When evaluating the safety of a tree, first look at it from a distance and take note if it is leaning, has any dead branches, has sections missing leaves, or if the tree has thin leaf cover. If it has any of these symptoms, it could be dying and at risk of falling.
Large trees are an important and beautiful part of the landscape, but landowners should keep an eye on trees to ensure they are a benefit and don’t pose a danger. Jennifer Behnken, a community forester with the Missouri Department of Conservation (MDC), says there are important signs to look for to determine if a tree is safe.
“The last thing anyone wants is for someone to get hurt by a falling limb, or even a whole tree that simply gives out and falls,” Behnken said. “Also, a dying tree in the woods has its benefits for decomposers and cavity nesters, but by your house or in your background poses a hazard.”
Behnken said when considering what to do about dying trees in communities and urban areas, safety is the bigger priority. When evaluating the safety of a tree, first look at it from a distance and take note if it is leaning, has any dead branches, has sections missing leaves, or if the tree has thin leaf cover. If it has any of these symptoms, it could be dying and at risk of falling.
“Next, look at the base of the tree from up close and check to see if the soil is raised or cracked, or if there’s an abundance of fungus,” she said. “These can be signs of root decay, which can put the tree in danger of falling over.”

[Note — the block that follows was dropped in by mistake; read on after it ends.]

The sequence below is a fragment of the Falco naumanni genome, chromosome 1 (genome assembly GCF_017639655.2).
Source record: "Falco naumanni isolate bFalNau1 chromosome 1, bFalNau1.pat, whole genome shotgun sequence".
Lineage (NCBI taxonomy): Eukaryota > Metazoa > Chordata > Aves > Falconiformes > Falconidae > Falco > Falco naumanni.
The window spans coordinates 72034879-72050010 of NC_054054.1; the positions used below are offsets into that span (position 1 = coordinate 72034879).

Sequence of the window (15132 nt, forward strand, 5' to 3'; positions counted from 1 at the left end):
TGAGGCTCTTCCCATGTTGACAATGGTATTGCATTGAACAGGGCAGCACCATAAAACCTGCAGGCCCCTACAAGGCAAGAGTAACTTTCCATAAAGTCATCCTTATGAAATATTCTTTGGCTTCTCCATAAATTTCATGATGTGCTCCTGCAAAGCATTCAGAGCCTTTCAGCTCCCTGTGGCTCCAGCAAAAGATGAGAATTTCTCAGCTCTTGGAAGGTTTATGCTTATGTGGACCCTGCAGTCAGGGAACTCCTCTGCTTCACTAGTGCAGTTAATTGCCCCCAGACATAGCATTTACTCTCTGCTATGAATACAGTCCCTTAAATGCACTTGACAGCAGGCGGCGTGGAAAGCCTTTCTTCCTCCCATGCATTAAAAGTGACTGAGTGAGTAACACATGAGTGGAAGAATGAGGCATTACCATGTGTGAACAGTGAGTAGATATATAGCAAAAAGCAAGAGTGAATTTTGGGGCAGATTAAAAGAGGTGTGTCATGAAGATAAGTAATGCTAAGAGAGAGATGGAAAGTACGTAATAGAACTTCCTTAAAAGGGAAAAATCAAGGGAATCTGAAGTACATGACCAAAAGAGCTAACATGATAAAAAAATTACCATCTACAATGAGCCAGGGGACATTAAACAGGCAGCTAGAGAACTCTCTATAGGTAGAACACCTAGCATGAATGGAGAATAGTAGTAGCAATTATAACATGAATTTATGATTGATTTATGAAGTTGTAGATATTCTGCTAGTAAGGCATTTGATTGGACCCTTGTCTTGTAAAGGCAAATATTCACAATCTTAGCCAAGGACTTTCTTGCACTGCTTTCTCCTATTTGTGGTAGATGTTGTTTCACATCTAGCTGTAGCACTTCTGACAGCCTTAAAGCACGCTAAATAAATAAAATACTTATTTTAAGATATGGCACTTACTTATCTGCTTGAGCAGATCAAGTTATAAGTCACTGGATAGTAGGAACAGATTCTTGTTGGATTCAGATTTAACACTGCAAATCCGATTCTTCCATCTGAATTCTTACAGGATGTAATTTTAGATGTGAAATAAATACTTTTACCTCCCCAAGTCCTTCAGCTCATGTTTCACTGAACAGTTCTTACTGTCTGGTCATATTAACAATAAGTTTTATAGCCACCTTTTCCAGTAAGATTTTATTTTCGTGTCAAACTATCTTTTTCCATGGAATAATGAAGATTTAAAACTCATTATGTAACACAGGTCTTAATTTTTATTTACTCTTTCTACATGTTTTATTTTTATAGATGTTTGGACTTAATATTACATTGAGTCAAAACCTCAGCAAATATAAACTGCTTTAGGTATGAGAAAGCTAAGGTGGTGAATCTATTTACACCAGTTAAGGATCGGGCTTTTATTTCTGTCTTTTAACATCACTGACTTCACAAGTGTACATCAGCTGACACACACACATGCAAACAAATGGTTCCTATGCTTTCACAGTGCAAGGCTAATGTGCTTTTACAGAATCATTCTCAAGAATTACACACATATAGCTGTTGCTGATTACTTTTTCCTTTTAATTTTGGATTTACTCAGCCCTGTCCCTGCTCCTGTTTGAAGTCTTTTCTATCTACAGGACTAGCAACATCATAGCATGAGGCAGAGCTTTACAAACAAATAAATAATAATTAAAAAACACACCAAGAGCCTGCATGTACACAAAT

Behnken specified that some mushrooms are living on decay in the soil rather than the tree, and that’s a normal thing to see in nature. Seeing shelf mushrooms and other types of mushrooms on the tree roots, trunk, and branches are greater causes for concern. If unsure, get it checked, as it’s better to be safe than sorry.
“Trees can seem remarkably deceptive,” Behnken said. “Their living tissues consist of the leaves and the cambium layer (a thin sleeve on the trunk and branches) carrying water and nutrients throughout the tree. They can remain intact enough to create the illusion of a healthy tree while underneath the heartwood has rotted away, structurally compromising the tree.”
Deep hollowed out areas near the ground are a risk to look out for, including dead branches on the ground or snags that are hanging. Sawdust at the base of a tree could mean it’s a host to ants or being consumed by borers. Carpenter ants nest in dead wood, so that’s a serious sign, she said.
An inspection of the trunk is important to search for cavities, cracks or splits, missing bark, or trees with more than two trunks. If a tree appears to have two trunks, it may be splitting apart, which should be addressed immediately. Especially if a tree extends over a home, or where people travel under, a tree with these signs may need to be removed.
Sometimes two trees may grow together, appearing to be one tree. As they compete for space, neither tree emerges healthy, both grow at an angle over time and the joint of the two trees may split.
“The best thing to do is inspect your trees often and contact a certified arborist if you see signs of damage, rot or insect problems,” Behnken said. “It’s better to be proactive and identify a problem early, than to risk someone being injured if the tree fell suddenly.”
MDC works with landowners to help ensure the health of Missouri’s trees and forests. Find more information about tree care at www.mdc.mo.gov.